Friday, April 27, 2007

Terrorism, like democracy, is in the eys of the beholder

You know, sometimes as you go about your life in the great OneState you get a glance of the world outside the green wall and it suddenly dawns on you that you're living in a fascist dictatorship.

While we're busying ourselves with chit chat about whether Obama wears the same outfits as Mamoud Ahmadinejad or whether Rosey O'Donnel got the heave-ho from the View because she dared to question the official 9/11 story , the Canadians are actually practicing real, honest to God democracy.

You see, in the Great White North when your government sends people they've detained to third parties for torture, people notice and politicians are held accountable. Imagine that!

The Globe and Mail reports:

"Canada's opposition parties were demanding changes to the Afghanistan detainee transfer agreement and calling for the Defence Minister's resignation following accounts of gruesome torture of prisoners in Kandahar. Monday's Question Period exploded with a barrage of complaints and repeated calls for Defence Minister Gordon O'Connor's ouster from the portfolio. . . .Deputy Liberal Leader Michael Ignatieff said Mr. O'Conner was 'incompetent' and should be replaced by a minister 'who can ensure the Geneva convention will be respected' by both Canada and its allies."

When we have incompetent cabinet officials being accused of gross human rights violations or war crimes, we give them medals. In Canada, they hold them accountable.

Michael Byers, a human rights expert, is quoted in the artiocle saying, "We're not simply speaking about the criminal responsibility of individual Canadian soldiers. We're speaking also of command responsibility, of criminal responsibility that continues up the chain of command [Mine], to any superior officer who knew of the risk of torture and who ordered or allowed our soldiers to transfer detainees nevertheless."

"Up the chanin of command?" What is this 'chain of command?' Here in the beacon of the free world, when tortoure happens or wars are started it's always a few bad apples at the bottom of the barrel. Surely, they don't mean to say that the people who give the orders should be held accountable for the actions of those under their command?

Here in the US, we had a similar story recently of the pentagon sending 7 Russians who had been held at Gitmo back to Russian where they were -- you guessed it -- tortured. A Human Rights Watch report says, "Although they complained of mistreatment by the Americans, all of the detainees repeatedly asked authorities at Guantanamo not to be returned to Russia because they expected to be treated worse there."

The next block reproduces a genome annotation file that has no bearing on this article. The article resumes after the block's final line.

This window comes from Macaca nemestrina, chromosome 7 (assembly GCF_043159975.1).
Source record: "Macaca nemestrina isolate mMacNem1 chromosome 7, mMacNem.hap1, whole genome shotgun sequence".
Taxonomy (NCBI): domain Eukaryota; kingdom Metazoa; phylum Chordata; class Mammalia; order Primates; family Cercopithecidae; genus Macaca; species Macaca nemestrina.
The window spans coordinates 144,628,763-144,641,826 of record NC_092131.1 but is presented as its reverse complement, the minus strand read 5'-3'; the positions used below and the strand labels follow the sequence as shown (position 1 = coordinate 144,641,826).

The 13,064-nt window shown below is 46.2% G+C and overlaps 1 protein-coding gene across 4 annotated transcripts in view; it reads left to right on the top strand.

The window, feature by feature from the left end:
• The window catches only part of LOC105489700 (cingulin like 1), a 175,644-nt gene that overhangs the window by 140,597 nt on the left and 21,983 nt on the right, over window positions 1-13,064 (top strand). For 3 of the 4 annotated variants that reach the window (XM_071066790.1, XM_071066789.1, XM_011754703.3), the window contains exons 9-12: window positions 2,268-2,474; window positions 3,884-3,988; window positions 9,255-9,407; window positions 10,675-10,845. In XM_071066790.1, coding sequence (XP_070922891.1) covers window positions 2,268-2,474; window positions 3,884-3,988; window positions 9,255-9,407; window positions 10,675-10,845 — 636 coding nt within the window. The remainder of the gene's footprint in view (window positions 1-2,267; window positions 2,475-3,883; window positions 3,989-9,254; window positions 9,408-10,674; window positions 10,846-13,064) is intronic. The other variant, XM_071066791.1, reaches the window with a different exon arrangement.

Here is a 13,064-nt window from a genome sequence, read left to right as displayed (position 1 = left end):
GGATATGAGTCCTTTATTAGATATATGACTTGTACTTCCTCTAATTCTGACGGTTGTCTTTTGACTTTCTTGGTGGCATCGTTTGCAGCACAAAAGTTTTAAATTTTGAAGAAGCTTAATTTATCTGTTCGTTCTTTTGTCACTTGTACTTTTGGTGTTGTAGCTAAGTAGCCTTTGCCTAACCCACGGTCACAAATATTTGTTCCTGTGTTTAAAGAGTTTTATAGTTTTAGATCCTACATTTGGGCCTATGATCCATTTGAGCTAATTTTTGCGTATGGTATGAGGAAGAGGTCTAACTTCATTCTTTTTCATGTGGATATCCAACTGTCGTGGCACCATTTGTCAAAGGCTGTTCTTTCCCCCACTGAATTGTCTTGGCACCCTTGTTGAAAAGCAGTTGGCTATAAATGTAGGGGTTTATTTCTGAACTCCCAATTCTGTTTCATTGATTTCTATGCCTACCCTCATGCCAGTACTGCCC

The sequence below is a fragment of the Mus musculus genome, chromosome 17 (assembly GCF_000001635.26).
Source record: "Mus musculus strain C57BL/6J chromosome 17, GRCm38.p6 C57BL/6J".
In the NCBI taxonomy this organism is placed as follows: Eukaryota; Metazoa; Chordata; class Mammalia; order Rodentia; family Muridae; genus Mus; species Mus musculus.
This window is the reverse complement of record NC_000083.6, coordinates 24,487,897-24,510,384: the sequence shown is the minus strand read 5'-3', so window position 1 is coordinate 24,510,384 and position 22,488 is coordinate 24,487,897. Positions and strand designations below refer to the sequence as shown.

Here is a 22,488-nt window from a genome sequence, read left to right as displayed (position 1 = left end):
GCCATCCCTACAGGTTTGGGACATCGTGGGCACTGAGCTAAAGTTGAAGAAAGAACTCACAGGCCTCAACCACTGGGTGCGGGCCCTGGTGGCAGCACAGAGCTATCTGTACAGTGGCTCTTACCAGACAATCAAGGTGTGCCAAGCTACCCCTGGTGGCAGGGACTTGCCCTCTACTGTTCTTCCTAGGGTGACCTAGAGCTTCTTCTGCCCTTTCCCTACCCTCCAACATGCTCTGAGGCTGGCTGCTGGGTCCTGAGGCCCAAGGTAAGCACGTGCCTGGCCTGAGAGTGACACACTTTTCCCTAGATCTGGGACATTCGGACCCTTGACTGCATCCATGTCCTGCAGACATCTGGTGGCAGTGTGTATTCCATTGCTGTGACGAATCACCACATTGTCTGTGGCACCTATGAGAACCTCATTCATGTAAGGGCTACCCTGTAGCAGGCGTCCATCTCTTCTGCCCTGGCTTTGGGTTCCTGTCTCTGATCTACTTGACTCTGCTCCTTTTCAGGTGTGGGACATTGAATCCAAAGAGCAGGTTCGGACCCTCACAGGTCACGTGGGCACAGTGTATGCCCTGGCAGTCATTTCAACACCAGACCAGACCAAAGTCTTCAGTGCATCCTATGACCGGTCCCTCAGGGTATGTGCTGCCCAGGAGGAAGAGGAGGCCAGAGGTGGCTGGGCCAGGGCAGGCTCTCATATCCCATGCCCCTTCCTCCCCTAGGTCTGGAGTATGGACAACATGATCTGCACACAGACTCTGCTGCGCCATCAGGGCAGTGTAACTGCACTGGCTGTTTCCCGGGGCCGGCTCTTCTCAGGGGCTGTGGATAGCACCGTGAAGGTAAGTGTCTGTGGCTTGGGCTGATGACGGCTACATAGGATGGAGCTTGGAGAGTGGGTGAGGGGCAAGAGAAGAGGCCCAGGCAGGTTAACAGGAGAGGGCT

"Under the Convention against Torture, the United States is prohibited from returning people to countries where they are at risk of torture. The U.S. government claims that it seeks 'diplomatic assurances' of humane treatment from receiving states before a detainee at risk of abuse is transferred out of Guantánamo Bay. Diplomatic assurances from states where torture is a serious problem or in which specific groups are targeted for torture, including Russia, are inherently unreliable and do not provide an effective safeguard against torture and ill-treatment."

Did I see something in there about a covention against torture? Is that some sort of treaty we signed or something? Isn't a treaty ratified by the Senate the law of the land? When someone high up the chain of command like, say Condi Rice or Robert Gates, signs off on sending people in their custody to a country to be tortured, areb't they breaking the law? I feel aa medal pinning ceromony coming on.

Meanwhile, the Miami Herald reports:

"The Pentagon on Tuesday formally charged a Canadian captive at Guantánamo Bay, Cuba, with murder in the death of a U.S. Army medic during fighting in Afghanistan, setting the stage for his trial by a military commission. Omar Khadr, now 20, was 15 on July 27, 2002, when he allegedly threw a grenade at U.S. Special Forces who had assaulted a suspected al Qaeda compound near Khost, Afghanistan. The explosion killed Army Sgt. 1st Class Christopher Speer, 28, of Albuquerque, N.M., and partially blinded Khadr and another American soldier."

Now, what are we doing going around capturing and indefinatly holding 15 year-olds? If he was engaged in combat with US troops how can he be charged with murder? I don't get it, if he's a "enemy combatant" he can't be charged with murder, can he? How does that work? When our GIs kill insurgents in Iraq or Afghanistan, that's legal. If the insurgents shoot back, they get a free vacation in Guantanamo for the rest of they're lives?

We're all over the war on terror. We'll lock up children if we think they're a threat. We'll pull passengers off plane on the thinist evidence and secretly send them to Syria to be tortured, but when it comes to Cuban terrorists who worked for Daddy -- we set them free.

Yes, as expected, the US has released Luis Pasada Carriles and sent him home. Instead of charging him with blowing 73 young people out of the sky in 1976, he gets a pass. Long live King George III.


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